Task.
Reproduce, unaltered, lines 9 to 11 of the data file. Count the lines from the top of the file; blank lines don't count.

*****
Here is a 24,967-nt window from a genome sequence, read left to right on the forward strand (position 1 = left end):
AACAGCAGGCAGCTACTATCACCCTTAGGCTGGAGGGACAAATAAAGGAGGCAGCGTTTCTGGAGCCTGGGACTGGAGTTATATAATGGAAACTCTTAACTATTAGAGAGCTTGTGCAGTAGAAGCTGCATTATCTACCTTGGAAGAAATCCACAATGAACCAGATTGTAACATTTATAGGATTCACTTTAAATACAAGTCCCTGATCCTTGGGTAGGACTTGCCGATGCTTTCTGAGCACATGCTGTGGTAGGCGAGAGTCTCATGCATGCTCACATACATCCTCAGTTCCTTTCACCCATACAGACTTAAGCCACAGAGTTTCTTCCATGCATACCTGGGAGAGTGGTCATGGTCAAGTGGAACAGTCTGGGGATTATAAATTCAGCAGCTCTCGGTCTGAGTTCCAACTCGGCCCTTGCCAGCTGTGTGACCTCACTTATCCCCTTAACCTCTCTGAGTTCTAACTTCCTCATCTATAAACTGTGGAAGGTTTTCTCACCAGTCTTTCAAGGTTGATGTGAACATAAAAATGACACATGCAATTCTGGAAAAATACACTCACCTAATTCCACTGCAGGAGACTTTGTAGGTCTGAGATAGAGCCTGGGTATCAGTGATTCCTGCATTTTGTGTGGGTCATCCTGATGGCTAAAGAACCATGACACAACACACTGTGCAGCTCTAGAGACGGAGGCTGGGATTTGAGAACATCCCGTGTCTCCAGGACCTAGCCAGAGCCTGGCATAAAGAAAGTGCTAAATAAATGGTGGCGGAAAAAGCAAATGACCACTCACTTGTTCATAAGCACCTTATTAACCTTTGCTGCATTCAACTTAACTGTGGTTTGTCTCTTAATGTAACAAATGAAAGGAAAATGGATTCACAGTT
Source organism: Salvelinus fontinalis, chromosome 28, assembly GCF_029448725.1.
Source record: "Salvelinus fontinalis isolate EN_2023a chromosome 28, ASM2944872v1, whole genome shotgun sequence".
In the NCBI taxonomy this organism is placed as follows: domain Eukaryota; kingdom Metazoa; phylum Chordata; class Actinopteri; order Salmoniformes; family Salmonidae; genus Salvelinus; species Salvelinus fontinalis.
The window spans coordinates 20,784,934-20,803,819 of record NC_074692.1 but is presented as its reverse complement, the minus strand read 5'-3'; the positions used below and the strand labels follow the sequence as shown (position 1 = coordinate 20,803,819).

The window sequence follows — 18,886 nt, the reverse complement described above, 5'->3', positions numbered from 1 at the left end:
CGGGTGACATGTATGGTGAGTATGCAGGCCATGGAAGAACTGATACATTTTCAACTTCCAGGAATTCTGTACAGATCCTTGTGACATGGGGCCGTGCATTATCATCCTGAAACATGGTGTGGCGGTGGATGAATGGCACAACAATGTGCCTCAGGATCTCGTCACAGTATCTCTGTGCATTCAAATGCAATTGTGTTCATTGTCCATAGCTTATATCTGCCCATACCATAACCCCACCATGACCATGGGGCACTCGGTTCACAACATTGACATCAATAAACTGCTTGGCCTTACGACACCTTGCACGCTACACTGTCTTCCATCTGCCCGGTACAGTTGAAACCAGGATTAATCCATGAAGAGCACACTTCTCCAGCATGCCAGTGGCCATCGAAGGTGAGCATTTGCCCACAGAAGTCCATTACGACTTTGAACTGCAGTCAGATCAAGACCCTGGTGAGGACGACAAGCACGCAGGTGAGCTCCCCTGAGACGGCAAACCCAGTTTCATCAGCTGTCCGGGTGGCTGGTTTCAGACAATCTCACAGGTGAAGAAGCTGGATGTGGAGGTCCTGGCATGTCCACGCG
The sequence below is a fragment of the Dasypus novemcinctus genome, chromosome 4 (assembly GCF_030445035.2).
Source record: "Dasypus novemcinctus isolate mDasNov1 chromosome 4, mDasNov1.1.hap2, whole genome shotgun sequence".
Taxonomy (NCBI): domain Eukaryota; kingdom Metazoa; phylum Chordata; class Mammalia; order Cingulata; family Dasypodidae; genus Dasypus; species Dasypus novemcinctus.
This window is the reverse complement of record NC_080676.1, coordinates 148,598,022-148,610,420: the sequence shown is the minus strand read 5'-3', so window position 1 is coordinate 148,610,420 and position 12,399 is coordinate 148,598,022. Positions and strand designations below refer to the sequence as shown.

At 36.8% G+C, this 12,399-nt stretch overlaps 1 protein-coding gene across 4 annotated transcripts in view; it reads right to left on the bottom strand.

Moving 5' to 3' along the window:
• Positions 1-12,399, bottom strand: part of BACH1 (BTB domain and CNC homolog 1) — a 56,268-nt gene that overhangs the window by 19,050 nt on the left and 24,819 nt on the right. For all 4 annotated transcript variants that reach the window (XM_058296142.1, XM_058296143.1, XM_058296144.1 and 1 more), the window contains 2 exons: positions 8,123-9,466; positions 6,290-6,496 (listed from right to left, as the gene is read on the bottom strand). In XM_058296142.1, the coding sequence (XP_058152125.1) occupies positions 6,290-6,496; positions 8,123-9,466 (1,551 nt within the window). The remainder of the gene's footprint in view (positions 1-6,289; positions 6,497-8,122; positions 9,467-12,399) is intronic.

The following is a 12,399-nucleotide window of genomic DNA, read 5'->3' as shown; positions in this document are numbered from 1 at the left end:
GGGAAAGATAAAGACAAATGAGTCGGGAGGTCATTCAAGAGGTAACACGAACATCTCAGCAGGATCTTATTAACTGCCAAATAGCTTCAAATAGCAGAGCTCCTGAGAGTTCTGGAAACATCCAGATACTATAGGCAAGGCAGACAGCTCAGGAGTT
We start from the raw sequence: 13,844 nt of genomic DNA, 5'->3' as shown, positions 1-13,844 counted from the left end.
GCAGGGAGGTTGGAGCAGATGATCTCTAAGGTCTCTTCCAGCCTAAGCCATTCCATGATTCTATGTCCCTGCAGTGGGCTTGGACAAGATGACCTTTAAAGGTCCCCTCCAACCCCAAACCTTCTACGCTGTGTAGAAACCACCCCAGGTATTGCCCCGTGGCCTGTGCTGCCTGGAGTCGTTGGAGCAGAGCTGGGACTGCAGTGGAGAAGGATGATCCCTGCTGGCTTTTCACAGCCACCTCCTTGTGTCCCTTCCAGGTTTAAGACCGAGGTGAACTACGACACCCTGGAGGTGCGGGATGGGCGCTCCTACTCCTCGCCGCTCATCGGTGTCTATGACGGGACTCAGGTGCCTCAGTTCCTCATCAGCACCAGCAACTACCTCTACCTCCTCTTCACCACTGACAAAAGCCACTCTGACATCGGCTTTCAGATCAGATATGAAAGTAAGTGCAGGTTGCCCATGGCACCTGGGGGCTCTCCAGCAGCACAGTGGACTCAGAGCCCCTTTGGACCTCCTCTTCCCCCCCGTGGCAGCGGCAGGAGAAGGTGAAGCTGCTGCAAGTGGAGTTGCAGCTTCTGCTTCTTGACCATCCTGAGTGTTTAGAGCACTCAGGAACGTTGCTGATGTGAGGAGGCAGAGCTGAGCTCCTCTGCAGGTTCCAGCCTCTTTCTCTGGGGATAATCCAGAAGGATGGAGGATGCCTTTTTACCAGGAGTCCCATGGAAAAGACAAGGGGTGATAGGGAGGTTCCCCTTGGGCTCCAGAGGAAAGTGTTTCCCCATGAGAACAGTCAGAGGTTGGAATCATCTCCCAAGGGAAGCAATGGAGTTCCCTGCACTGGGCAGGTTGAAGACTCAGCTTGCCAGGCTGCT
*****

The sequence below is a fragment of the Dasypus novemcinctus genome, chromosome 4 (assembly GCF_030445035.2).
Source record: "Dasypus novemcinctus isolate mDasNov1 chromosome 4, mDasNov1.1.hap2, whole genome shotgun sequence".
Taxonomy (NCBI): domain Eukaryota; kingdom Metazoa; phylum Chordata; class Mammalia; order Cingulata; family Dasypodidae; genus Dasypus; species Dasypus novemcinctus.